Mr. Mercedes (Bill Hodges Trilogy #1) – Book Review
I call myself a Stephen King fan even though I haven’t read many of his books. Well, I loved all that I have read so far and that seems like a good enough reason to me. I bought Mr. Mercedes casually last year, but I was reading his epic creation IT back then. It was lying there on my shelf and I got tempted.
Mr. Mercedes is the first book in the Bill Hodges Trilogy.
The book begins with the infamous Mercedes Massacre that continues to haunt a retired homicide detective Bill Hodges. Hundreds of desperate unemployed people were lined up for a spot at a job fair when a lone driver ploughed through the crowd in a stolen Mercedes. The atrocious crime took eight lives while fifteen were left wounded. The killer who would be touted as the Mercedes Killer later fled the scene.
It all comes back rushing to Bill Hodges when he receives a letter in the mail from a person who claims to be the perpetrator. On the other hand, we have Brady Hartfield, living with his alcoholic mother. He is planning to kill again.
Thus begins a cat-and-mouse chase, only the stakes are too high this time because if Hodges fail to catch him, Brady might kill hundreds or thousands of people.
I was hooked on to Mr. Mercedes right from the beginning.
The opening is intense and pulls you right into the story. Stephen King’s epic storytelling captures the ghastly details of the crime and sets up a perfect stage for the readers to understand the mentality of the perpetrator.
The book then introduces us to Det. Ret. K. William Hodges, the protagonist (if you think that Brady Hartfield was not the main attraction here). It is a rather amusing setting that offers an instant relief from the apprehensive beginning. Things start building the moment he receives the letter and the transition from a calm scenario to that of frustrations and anger is brilliant. That is the uniqueness in King’s narration and Mr. Mercedes is no different from it. He builds scenarios and creates anticipation only to let them meet a satisfying conclusion, but we will talk about that later.
Brady Hartfield is a perfect psychotic criminal.
One of the best thing about Mr. Mercedes is the character development, which is one of the strengths of Stephen King. People might have admired the character of Bill Hodges, but I loved how he built Hartfield. Right from the flashbacks of his childhood to his present state where he also wants to kill his mother, King has etched out a perfect psychotic criminal.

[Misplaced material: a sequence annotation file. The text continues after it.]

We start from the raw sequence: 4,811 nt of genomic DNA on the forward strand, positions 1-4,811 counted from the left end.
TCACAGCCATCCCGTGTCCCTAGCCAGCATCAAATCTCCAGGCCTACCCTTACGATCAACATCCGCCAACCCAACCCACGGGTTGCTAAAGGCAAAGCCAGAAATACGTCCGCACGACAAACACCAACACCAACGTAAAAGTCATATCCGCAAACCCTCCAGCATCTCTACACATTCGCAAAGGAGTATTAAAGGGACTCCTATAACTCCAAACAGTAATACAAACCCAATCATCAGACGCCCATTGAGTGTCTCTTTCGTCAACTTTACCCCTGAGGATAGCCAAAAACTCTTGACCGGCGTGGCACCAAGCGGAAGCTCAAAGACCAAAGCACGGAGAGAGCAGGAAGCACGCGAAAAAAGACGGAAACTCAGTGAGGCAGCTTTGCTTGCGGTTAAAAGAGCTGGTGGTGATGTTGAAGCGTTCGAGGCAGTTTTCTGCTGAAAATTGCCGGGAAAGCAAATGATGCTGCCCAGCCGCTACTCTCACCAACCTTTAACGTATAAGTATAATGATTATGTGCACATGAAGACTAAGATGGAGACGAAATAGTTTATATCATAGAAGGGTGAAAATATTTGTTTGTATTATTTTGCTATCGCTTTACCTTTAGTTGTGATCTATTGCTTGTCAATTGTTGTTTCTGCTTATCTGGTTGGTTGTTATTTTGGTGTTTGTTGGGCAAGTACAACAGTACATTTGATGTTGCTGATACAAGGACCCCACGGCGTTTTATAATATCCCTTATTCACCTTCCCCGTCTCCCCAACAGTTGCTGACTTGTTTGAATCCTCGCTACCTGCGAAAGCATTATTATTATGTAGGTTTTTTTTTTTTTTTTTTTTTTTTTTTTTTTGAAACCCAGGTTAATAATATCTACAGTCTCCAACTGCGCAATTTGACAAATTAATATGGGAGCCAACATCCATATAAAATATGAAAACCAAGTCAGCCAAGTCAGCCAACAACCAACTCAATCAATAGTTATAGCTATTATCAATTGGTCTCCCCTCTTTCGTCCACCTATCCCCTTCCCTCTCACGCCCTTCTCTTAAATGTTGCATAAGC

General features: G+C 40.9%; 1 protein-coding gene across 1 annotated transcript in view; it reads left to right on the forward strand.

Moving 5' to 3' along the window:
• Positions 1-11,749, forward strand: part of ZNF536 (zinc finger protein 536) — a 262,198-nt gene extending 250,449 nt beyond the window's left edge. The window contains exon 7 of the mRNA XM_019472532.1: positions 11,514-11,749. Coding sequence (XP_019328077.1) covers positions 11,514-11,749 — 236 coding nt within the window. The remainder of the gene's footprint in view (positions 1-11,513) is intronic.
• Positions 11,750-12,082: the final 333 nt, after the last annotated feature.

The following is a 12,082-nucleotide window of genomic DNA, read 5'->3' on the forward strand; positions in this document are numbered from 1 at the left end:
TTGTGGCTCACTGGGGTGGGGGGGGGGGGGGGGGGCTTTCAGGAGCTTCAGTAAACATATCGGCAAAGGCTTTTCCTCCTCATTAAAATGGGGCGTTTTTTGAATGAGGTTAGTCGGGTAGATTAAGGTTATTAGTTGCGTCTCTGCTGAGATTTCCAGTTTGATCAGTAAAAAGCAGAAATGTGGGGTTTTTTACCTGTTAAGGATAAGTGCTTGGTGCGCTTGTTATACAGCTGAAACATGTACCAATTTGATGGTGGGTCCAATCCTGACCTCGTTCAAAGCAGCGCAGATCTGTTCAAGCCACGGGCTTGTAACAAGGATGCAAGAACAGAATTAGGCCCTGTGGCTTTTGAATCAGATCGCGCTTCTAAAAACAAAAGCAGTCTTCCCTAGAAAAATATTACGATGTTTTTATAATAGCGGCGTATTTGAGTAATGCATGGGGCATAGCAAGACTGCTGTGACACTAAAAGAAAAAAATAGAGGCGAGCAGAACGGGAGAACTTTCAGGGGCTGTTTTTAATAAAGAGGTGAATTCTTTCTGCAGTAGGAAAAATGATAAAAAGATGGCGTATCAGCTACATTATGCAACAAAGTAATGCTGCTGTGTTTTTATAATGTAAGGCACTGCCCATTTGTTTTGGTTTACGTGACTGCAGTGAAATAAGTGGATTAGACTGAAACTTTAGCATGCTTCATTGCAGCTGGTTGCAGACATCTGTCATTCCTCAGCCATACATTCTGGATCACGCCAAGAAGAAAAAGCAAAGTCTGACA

However, every single character in the book has been developed really well. By the time you are half way into the book, you feel like you know the characters for long. I loved Jerome and Janey as well, but the character of Holly was a bit more impressive. She even turned out to be extremely smart in the hunt for Hartfield and proved to be a great teammate.
Emotions are placed perfectly!
The relationship Bill Hodges share with Janey in Mr. Mercedes seemed authentic to be. However, that is not just it. The affection he has towards Holly and the companionship that he shares with Jerome is well knit as well. The characters care for each other and it is evident through the conversations between them. All of this adds a heart to the tale and you start worrying for them. This emotional connection is really necessary for me as a reader and I was not disappointed at all.
The end of the cat-and-mouse chase.
Though not fashionably epic, the climax of Mr. Mercedes was quite satisfying. I hate the books where I can’t admire the climax. After all, the whole build up should lead to something that can at least satisfy all the anticipation. Stephen King manages to pen down a gripping climax. I don’t remember the last time I read a thriller, but I’m definitely going to remember this one for long.
The only let down in Mr. Mercedes
was the few dragging sections at random locations. I really think a few things could have been edited out to make it even more crisp in narration. However, I really loved reading the book and would recommend it to everyone.
Every religion lies. Every moral precept is a delusion. Even the stars are a mirage. The truth is darkness, and the only thing that matters is making a statement before one enters it. Cutting the skin of the world and leaving a scar. That’s all history is, after all: scar tissue.
Life is a crap carnival with shit prizes.
Buy Mr. Mercedes: